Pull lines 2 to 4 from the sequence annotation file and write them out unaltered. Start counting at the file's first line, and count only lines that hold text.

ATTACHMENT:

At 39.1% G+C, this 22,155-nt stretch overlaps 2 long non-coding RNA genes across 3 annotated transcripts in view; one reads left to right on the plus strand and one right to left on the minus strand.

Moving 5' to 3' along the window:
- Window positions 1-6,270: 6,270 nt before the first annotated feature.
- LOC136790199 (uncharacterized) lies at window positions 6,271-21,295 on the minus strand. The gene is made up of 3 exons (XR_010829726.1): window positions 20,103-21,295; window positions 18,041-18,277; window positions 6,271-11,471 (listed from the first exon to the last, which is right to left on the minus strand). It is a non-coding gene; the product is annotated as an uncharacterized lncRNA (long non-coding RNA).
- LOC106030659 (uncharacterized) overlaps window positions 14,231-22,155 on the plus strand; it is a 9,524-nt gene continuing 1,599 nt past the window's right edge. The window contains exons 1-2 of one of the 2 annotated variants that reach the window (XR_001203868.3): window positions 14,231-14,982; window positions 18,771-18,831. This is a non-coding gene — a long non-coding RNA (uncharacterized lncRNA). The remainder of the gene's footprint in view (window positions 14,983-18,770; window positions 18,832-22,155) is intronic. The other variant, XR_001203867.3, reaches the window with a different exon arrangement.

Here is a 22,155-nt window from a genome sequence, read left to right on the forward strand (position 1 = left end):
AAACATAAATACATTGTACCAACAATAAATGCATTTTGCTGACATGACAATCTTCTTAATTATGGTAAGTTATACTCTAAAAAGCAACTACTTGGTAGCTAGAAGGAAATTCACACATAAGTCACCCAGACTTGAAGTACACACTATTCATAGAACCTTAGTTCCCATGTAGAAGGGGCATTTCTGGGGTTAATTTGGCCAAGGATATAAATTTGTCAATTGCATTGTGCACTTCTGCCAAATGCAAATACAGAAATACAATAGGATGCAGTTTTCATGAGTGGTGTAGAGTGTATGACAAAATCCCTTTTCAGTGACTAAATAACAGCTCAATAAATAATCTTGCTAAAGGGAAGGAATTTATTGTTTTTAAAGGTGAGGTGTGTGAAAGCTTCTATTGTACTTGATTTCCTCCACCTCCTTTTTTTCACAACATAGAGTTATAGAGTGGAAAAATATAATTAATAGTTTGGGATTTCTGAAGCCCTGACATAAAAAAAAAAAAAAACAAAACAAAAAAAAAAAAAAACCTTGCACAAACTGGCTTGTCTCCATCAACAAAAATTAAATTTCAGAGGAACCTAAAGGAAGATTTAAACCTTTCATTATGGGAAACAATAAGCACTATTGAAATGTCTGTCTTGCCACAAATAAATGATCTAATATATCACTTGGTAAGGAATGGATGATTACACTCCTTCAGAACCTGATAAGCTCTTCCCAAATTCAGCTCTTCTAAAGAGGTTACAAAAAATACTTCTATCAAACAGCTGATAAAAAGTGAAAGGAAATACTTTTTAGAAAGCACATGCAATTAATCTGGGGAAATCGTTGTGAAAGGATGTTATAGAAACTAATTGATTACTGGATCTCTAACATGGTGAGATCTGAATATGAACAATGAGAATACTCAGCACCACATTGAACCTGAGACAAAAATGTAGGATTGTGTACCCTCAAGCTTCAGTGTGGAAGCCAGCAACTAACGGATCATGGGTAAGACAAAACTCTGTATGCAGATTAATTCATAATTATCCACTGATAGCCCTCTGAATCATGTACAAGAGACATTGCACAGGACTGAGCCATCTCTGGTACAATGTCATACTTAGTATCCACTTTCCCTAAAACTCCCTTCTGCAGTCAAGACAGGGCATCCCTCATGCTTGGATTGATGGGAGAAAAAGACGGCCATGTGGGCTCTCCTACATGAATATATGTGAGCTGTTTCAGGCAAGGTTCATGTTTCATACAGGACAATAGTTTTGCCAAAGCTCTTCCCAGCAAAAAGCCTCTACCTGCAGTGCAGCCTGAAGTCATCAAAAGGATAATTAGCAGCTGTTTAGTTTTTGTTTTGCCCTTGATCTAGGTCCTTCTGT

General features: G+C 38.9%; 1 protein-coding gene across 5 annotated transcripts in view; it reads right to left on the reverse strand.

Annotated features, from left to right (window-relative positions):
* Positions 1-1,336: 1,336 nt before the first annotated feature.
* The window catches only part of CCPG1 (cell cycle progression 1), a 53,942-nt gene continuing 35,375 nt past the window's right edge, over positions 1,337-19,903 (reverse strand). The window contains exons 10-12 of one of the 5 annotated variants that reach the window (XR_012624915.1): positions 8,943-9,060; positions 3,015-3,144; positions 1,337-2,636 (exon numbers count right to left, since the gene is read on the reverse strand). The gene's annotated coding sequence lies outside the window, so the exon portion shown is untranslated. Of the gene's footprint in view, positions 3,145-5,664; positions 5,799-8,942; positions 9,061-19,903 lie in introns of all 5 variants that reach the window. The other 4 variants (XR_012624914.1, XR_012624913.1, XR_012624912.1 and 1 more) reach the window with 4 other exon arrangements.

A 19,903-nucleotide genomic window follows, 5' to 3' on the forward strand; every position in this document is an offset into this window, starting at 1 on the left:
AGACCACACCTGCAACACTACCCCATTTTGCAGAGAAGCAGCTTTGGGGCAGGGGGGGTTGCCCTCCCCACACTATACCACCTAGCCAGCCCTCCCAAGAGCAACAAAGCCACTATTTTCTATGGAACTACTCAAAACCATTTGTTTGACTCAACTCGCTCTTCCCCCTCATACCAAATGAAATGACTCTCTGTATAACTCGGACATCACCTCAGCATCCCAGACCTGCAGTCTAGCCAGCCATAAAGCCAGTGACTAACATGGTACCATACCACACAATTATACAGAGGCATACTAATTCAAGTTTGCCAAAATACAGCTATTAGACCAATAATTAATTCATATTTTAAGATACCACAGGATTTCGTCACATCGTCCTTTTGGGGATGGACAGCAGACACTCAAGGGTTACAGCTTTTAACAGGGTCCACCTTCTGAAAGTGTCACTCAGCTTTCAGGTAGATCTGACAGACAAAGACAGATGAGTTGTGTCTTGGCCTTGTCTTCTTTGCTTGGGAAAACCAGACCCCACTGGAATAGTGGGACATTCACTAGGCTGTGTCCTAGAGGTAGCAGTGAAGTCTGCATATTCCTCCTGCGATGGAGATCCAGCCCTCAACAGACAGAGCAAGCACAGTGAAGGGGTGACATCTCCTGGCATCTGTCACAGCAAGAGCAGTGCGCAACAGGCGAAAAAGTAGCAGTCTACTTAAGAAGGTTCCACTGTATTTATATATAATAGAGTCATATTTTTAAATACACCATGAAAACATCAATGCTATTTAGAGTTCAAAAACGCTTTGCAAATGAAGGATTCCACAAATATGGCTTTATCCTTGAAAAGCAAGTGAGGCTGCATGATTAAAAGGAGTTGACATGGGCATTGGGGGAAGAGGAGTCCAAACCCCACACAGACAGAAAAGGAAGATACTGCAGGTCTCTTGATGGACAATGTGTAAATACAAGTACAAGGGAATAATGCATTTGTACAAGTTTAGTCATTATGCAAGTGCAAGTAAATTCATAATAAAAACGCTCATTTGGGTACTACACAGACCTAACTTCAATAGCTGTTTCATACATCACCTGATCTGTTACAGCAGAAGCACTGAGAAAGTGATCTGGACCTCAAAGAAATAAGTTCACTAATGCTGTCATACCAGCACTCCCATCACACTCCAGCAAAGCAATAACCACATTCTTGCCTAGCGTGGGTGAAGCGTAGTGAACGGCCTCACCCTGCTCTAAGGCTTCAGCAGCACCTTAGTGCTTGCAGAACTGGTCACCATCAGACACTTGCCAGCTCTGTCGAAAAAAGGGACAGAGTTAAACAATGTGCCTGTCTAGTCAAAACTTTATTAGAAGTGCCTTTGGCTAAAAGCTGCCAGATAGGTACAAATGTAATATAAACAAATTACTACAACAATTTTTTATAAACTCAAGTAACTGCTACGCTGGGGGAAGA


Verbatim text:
Moving 5' to 3' along the window:
- Window positions 1-6,270: 6,270 nt before the first annotated feature.
- LOC136790199 (uncharacterized) lies at window positions 6,271-21,295 on the minus strand. The gene is made up of 3 exons (XR_010829726.1): window positions 20,103-21,295; window positions 18,041-18,277; window positions 6,271-11,471 (listed from the first exon to the last, which is right to left on the minus strand). It is a non-coding gene; the product is annotated as an uncharacterized lncRNA (long non-coding RNA).